Looking to add to your summer reading / watching list? Follow the Sarah and Chaim Neuberger Holocaust Education Centre social media channels this July and August for insightful and thought-provoking suggestions on books and films to keep your mind stimulated and inspired during these summer months.
Learn from arts and culture influencers, dignitaries, film experts, Neuberger friends and colleagues and more! Follow on Facebook, Instagram and Twitter.
Suggestions Include: (click here to watch video clips of these suggestions)
Bernie Farber, Publisher, Canadian Jewish Record, former CEO Canadian Jewish Congress
- The Splendid and the Vile: A Saga of Churchill, Family, and Defiance During the Blitz (2020) by Eric Larson. This book takes readers out of today’s political dysfunction and back to a time of true leadership, when, in the face of unrelenting horror, Churchill’s eloquence, courage, and perseverance bound a country, and a family, together.
- In the Garden of Beasts: Love, Terror, and an American Family in Hitler’s Berlin (2011) by Eric Larson. Set in Berlin in 1933-1934, the book tells the story of America’s first ambassador to Nazi Germany, William E. Dodd, and his daughter Martha, as they experience the rising terror of Hitler’s rule. At first Martha is enthralled by the parties and pomp, and the handsome young men of the Third Reich, with their infectious enthusiasm for restoring Germany to a position of world prominence.
Ruthie Ladovsky, Co-owner United Bakers Dairy Restaurant
- The World That We Knew (2019) by Alice Hoffman. In Berlin, at the time when the world changed, Hanni Kohn knows she must send her twelve-year-old daughter away to save her from the Nazi regime. She finds her way to a renowned rabbi, but it’s his daughter, Ettie, who offers hope of salvation when she creates a mystical Jewish creature, a rare and unusual golem, who is sworn to protect Lea. Once Ava is brought to life, she and Lea and Ettie become eternally entwined, their paths fated to cross, their fortunes linked.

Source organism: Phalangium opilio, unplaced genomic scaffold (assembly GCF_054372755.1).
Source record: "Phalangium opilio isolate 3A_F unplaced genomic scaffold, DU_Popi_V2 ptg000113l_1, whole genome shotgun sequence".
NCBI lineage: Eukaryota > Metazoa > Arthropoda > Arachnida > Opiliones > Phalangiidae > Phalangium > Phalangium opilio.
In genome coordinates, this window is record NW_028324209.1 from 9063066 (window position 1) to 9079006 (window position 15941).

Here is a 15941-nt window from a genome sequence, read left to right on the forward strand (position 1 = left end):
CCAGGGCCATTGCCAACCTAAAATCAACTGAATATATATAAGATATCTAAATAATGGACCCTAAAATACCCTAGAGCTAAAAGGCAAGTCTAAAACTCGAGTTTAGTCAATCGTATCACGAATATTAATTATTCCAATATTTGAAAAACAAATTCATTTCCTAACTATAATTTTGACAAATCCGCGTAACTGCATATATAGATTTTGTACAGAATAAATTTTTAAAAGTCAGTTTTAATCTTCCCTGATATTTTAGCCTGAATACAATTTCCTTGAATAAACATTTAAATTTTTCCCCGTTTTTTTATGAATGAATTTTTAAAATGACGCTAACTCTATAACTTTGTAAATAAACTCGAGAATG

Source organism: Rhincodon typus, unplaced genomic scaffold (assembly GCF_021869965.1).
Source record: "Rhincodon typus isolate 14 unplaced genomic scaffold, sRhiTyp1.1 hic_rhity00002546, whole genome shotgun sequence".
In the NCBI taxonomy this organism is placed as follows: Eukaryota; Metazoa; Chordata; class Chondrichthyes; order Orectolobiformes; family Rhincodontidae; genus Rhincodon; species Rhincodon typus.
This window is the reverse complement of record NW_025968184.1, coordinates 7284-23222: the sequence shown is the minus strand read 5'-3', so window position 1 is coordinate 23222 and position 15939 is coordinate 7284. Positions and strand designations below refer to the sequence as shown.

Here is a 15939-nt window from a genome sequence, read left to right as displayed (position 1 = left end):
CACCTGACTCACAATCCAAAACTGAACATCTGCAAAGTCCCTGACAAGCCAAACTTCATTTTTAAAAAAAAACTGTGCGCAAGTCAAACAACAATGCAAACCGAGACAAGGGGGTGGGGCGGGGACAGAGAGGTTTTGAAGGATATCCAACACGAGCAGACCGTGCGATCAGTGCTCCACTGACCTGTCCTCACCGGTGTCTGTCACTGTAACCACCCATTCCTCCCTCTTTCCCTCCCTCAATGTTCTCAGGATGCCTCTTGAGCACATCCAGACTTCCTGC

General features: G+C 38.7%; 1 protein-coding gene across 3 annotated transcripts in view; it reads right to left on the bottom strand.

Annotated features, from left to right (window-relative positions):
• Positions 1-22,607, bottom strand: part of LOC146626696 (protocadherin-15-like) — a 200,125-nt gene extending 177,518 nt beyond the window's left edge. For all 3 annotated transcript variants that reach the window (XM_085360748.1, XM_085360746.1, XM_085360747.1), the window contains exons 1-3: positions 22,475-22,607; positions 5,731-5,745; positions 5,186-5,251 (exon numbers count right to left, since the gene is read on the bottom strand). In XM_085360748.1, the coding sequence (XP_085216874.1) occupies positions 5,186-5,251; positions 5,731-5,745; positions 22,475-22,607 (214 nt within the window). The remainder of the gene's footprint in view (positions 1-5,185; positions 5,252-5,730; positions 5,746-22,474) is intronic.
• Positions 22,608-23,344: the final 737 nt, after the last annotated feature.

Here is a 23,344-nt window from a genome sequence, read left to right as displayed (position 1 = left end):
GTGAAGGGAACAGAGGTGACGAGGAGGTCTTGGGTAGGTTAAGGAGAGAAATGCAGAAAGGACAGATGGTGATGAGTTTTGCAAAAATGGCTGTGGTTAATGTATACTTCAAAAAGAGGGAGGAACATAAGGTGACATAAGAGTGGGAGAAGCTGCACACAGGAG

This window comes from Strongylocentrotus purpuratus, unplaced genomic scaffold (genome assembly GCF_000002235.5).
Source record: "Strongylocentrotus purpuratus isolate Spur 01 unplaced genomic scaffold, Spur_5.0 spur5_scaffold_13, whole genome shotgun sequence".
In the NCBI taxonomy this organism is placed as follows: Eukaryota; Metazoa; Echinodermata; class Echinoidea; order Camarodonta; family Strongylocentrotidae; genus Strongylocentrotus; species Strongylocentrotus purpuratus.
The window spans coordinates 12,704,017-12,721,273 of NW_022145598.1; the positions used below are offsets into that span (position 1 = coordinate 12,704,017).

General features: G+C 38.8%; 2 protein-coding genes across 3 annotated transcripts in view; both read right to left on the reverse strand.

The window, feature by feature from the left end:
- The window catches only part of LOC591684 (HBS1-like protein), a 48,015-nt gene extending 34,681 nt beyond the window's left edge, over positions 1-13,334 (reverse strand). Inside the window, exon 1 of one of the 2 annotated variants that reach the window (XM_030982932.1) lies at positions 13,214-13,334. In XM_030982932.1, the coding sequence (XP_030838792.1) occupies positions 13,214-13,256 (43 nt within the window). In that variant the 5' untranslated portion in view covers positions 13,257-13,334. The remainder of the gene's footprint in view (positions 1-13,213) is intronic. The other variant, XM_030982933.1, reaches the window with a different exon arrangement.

- The Windermere Children (2020). This is the stark, moving ultimately redemptive story of the bonds these children make with one another, and of how the friendships forged at Windermere become a lifeline to a fruitful future.
Rabbi Adam Culter, Adath Israel Congregation
- The Flat (2011). As a documentarian cleans out the flat that belonged to his grandparents – both immigrants from Nazi Germany – he uncovers clues pointing to a complicated and shocking story.
James Pasternak, Councillor, City of Toronto
- By Chance Alone: A Remarkable True Story of Courage and Survival at Auschwitz by Max Eisen. Winner of Canada Reads 2019, this memoir by Canadian Holocaust survivor Max Tibor Eisen, details the rural Hungarian deportations to Auschwitz-Birkenau, back-breaking slave labour in Auschwitz I, the infamous “death march” in January 1945, the painful aftermath of liberation, a journey of physical and psychological healing.
Gila Martow, Thornhill MPP
- The Accountant of Auschwitz (2018). Seventy years after the Second World War, Oskar Gröning, one of the last surviving members of the SS, goes on trial as an accessory to the murder of 300,000 people at the Auschwitz concentration camp.
- My Italian Secret: The Forgotten Heroes (2014). A heroic story that was all but lost to history, until now. The film recounts how WWII bicycling idol Gino Bartali, physician Giovanni Borromeo and other Italians worked with Jewish leaders and high-ranking officials of the Catholic Church, risking their lives by defying the Nazis to save thousands of Italy’s Jews.
- Anne Frank: Parellel Stories (2019). Through her diary, Anne Frank’s story is retold alongside those of five Holocaust survivors in this poignant documentary from Oscar winner Helen Mirren.
Dara Solomon, Executive Director, Neuberger Holocaust Education Centre
- I Want You to Know We’re Still Here: A Post-Holocaust Memoir (2020) by Esther Safran Foer. This memoir is the poignant and deeply moving story not only of Esther’s journey but of four generations living in the shadow of the Holocaust. They are four generations of survivors, storytellers, and memory keepers, determined not just to keep the past alive but to imbue the present with life and more life.